FOR years it was regarded as a blight on the landscape.
The graveyard at Lindley Methodist Church was so overgrown that relatives had difficulty finding the graves of their loved ones.
But that has now all changed thanks to the efforts of a group of young offenders.
The team has been working hard since the beginning of January to breathe life back into the graveyard.
The project was part of the Probation Service’s Community Payback scheme to help local community groups.
Sheila Taylor, secretary of the church council, said: “They have all worked tirelessly to bring life back into what was a huge overgrown graveyard.
“The church members are greatly appreciative of what they have and are still doing.
“It is now a real pleasure to wander through the graveyard and for some to at last be able to find the final resting place of their loved ones.”
In the past church members were relied upon for the upkeep of the grounds.
But as the graveyard expanded it became more and more difficult for them to keep nature from taking over.
Sheila said: “We would go and tidy it so often, but over the years as we have got older we just haven’t had the oomph to get it all done.
“We have tried to keep the four war graves clear but everything else has been a battle, the plants and brambles have taken over.
“It got to the point where we were getting complaints from relatives as they couldn’t get to the overgrown graves.”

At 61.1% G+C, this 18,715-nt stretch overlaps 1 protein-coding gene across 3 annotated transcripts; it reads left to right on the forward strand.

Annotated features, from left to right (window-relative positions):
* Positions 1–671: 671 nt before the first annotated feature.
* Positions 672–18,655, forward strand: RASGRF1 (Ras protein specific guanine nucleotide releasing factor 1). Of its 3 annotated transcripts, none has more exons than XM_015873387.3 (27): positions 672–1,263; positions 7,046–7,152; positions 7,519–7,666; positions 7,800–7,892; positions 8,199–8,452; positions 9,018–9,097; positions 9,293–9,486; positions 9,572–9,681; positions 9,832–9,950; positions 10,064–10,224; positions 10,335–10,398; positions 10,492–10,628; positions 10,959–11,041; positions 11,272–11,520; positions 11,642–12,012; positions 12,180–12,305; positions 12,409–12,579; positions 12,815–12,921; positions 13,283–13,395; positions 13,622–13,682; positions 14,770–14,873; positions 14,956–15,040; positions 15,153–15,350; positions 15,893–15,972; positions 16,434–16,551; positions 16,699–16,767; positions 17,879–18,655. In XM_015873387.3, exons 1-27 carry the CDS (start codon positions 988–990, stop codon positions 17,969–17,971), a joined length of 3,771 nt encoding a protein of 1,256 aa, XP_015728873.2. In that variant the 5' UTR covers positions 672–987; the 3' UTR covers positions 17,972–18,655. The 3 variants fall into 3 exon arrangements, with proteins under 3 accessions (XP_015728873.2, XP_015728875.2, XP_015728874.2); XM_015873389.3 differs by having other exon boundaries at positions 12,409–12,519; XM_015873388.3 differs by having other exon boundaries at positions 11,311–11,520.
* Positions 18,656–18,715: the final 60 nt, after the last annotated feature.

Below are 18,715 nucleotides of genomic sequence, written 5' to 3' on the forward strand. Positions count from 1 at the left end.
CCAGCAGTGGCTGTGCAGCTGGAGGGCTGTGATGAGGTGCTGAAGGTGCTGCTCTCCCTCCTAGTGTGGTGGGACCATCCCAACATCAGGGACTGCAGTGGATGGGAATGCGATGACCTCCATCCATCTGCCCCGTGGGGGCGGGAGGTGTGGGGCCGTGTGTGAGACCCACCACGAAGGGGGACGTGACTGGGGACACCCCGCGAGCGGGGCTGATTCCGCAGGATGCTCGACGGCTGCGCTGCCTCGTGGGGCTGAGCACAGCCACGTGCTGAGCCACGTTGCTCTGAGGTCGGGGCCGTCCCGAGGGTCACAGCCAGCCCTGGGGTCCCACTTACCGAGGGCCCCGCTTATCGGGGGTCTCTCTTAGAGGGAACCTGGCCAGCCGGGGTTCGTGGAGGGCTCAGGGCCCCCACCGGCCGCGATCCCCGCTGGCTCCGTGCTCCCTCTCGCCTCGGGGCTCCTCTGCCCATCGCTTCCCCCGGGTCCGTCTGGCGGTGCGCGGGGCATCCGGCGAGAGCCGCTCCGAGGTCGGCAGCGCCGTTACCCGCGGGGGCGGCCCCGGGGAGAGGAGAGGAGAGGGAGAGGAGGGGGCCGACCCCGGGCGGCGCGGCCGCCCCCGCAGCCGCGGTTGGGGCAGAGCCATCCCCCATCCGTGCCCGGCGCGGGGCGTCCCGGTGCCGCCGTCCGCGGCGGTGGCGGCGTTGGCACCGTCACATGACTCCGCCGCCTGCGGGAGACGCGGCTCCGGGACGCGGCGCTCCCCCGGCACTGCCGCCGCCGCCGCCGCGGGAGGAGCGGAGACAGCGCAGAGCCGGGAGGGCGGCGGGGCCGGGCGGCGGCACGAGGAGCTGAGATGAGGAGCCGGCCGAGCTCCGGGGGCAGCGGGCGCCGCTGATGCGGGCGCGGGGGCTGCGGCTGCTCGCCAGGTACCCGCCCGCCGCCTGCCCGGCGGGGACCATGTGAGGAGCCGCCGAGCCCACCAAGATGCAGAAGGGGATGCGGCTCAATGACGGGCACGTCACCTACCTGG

In desperate need of help church members contacted the West Yorkshire Probation service about the scheme.
It gives participants the chance to pay back the public for crimes they have committed.
They spend thousands of hours on projects such as painting churches, litter picking, gardening and building work.
Organisers said that the church offered the kind of project they were looking for and since then teams in their teens and 20s have been helping out on a weekly basis.
Such has been the success of the scheme that new benches have been installed so that visitors can sit and enjoy their surroundings.
Sheila said: “You don’t think of graveyards being community places, but people can now come and sit down and enjoy a bit of me time.
“It’s lovely that they can sit there and enjoy all the quiet, and we’re still encouraging all the birds and wildlife.
“The team has done an absolutely cracking job and we are so grateful.
“They have been so keen to get involved and it’s lovely to see.
“Everybody deserves a second chance and I would encourage other groups in need of this kind of help to go for it”.